The BMAT Section 2 syllabus covers Biology, Physics, Chemistry and Mathematics, with the ability to apply your scientific knowledge to various examples. To revise, I used CGP guides to understand the GCSE syllabus for each subject and then used a BMAT course to work on my strategies. This gave me an understanding of how I could approach Section 2 questions. I also made summary notes of the topics I found difficult, so I could refer to them when revising, and over time the topics became etched in my memory.
Since Section 2 covers a wide range of topics, it was important to routinely practice hundreds of questions, not only to become more confident in the way examiners ask questions, but also to effectively manage my time.
A key strategy I used was to prioritise BMAT questions. As there are only 27 questions in 30 minutes, you have roughly one minute per question. However, I always wanted to leave some time at the end to review my answers, and so I aimed to spend less than one minute per question where possible. Also, if I felt the question may take a long time, I would guess and skip the question and then review it at the end if I had time. This strategy helped me to save a lot of time and maximised the number of questions I answered correctly.
Another strategy I used was to work on my weaknesses. Whilst this may sound like common sense, it is all too easy to practise questions that you are already confident about to get a false sense of confidence. As I did not take Physics for A Level, I made sure to practise more Physics questions and cover topics which I found particularly difficult such as Conduction, Convection and Radiation.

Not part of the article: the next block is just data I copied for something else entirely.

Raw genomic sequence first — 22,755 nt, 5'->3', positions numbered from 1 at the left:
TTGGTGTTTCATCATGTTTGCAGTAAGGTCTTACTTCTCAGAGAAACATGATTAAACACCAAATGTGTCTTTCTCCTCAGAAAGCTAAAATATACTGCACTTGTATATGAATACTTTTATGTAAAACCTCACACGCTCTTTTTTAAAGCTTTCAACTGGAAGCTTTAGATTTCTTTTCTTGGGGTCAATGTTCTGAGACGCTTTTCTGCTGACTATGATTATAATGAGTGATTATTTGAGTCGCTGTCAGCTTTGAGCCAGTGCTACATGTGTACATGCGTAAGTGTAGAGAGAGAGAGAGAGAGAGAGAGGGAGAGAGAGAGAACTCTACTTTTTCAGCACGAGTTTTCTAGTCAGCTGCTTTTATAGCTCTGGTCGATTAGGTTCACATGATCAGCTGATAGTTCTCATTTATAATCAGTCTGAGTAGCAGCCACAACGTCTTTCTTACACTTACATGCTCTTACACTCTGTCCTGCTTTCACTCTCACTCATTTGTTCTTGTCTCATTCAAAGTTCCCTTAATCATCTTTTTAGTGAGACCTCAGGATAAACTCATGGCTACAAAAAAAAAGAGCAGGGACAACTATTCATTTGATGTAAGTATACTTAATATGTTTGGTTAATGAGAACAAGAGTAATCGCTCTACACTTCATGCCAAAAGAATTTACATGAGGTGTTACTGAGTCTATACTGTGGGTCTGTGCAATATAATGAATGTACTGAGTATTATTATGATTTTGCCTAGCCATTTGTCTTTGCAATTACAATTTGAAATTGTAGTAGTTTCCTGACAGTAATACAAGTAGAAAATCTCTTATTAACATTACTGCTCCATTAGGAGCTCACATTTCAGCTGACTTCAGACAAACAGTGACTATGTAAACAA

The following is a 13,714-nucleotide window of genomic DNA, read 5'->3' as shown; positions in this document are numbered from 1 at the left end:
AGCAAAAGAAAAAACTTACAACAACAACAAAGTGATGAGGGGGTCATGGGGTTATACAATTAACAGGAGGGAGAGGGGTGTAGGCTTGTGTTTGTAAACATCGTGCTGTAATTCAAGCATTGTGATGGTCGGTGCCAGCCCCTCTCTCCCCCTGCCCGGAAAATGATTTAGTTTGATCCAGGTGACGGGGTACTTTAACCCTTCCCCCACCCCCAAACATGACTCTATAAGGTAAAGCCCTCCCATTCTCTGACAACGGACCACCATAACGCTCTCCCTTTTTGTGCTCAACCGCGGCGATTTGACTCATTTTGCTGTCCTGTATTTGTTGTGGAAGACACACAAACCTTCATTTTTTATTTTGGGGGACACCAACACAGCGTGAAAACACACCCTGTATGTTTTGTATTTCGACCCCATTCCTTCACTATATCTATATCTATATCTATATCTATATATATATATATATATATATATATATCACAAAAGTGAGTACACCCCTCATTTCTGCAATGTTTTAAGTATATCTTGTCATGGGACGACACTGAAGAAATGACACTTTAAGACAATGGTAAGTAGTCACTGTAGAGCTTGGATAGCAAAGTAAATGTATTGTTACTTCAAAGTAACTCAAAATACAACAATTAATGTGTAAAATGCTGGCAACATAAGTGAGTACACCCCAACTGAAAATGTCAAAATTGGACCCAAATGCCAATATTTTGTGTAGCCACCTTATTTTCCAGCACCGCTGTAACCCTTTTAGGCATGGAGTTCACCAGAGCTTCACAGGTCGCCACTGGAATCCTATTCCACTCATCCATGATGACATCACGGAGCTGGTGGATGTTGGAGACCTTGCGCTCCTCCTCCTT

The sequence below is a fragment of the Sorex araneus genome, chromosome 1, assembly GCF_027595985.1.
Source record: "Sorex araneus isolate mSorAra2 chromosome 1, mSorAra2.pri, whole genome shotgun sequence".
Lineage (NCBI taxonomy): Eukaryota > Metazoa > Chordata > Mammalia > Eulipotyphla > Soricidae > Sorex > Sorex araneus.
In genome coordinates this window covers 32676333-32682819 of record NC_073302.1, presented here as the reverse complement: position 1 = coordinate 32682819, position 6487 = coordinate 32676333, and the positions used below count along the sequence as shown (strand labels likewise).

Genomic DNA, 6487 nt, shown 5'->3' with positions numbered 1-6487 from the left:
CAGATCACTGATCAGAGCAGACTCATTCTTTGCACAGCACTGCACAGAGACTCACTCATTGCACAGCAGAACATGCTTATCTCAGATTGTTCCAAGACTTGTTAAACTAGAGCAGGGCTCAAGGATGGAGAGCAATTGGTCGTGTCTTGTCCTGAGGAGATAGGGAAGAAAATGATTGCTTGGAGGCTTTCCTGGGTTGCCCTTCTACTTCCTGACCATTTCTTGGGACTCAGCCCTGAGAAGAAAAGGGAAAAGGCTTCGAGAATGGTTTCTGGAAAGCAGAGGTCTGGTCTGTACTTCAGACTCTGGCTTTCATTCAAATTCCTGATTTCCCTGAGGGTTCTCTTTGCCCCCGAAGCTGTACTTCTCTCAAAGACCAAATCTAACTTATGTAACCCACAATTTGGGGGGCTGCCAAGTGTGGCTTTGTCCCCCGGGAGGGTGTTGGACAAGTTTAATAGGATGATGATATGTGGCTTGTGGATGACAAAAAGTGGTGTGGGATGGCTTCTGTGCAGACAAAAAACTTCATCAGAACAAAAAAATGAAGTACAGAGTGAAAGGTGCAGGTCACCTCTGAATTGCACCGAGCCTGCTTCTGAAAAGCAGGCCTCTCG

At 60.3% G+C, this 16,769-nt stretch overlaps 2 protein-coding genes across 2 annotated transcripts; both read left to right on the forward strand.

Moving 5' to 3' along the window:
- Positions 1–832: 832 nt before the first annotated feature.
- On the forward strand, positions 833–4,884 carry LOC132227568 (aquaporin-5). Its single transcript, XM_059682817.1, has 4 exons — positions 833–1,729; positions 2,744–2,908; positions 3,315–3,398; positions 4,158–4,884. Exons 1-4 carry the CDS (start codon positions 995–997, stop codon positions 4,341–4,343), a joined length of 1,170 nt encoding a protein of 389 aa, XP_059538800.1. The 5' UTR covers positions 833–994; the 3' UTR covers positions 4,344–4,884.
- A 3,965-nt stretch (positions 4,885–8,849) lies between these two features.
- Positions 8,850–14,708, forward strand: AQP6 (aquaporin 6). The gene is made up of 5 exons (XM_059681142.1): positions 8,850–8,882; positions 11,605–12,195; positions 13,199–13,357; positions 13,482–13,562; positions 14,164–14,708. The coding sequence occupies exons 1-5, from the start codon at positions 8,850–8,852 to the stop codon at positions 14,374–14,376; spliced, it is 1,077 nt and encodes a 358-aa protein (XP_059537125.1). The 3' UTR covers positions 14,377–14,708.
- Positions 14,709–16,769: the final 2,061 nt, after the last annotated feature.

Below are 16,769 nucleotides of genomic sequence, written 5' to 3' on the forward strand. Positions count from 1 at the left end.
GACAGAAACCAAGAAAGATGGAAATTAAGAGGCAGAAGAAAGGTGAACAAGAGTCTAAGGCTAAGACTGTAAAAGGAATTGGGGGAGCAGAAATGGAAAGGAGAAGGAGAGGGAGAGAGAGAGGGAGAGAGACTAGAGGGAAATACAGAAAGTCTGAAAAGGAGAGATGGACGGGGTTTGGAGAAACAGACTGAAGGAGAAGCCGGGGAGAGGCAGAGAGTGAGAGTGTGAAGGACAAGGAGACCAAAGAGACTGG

I took the BMAT last November and started preparation a month earlier in October. Initially, I was just familiarising myself with the course structure, i.e. the various topics within the CGP guide. Before the test we had a two-week half term, which was the perfect time for me to use the knowledge I had learnt and apply it to past paper questions. I started doing more papers using the online BMAT course and kept track of mistakes I kept making in Section 2 – and more often these were in the Physics/Mathematics questions. Over time, I felt more confident as I was able to improve upon my mistakes and achieve a consistent score of roughly 6.0 in Section 2, so I was ready to do the test.
As the BMAT covers GCSE content, they can make the exam more difficult by adding a few keywords which completely change the question and could be missed by someone who is rushing through.
For example, if the question asks the pattern of inheritance and you identify that it is dominant, you are more likely to skim-read, choose the option that says dominant and move on to save time. However, in this scenario the examiners could include X linked dominant and autosomal dominant, to try and catch you out. Spending just a bit more time to identify the correct option can help you gain a mark which otherwise would have been easily lost.
Initially, I should have looked at the Section 2 syllabus and prioritised topics that I was less confident about, rather than reviewing the entire CGP course. Also, the BMAT covers the GCSE course across all exam boards, whereas my guide only covered one exam board. I realised my mistake while looking at past papers because there were topics that I had not revised before, and so I had to spend more time reviewing topics that were not in my exam board but were part of the syllabus.
Moreover, when undertaking the actual BMAT exam, I was skipping more questions than usual to review later. As a result, this made me feel less confident when answering questions and perhaps affected my overall score. In hindsight, it is normal to feel anxious on the test date, and so it is normal to skip more questions than usual. Your answers will typically be right, but you just feel more nervous on the date so you do not want to take any risks. I would have told myself that skipping questions is perfectly fine and that I should be confident in the practice I had done!
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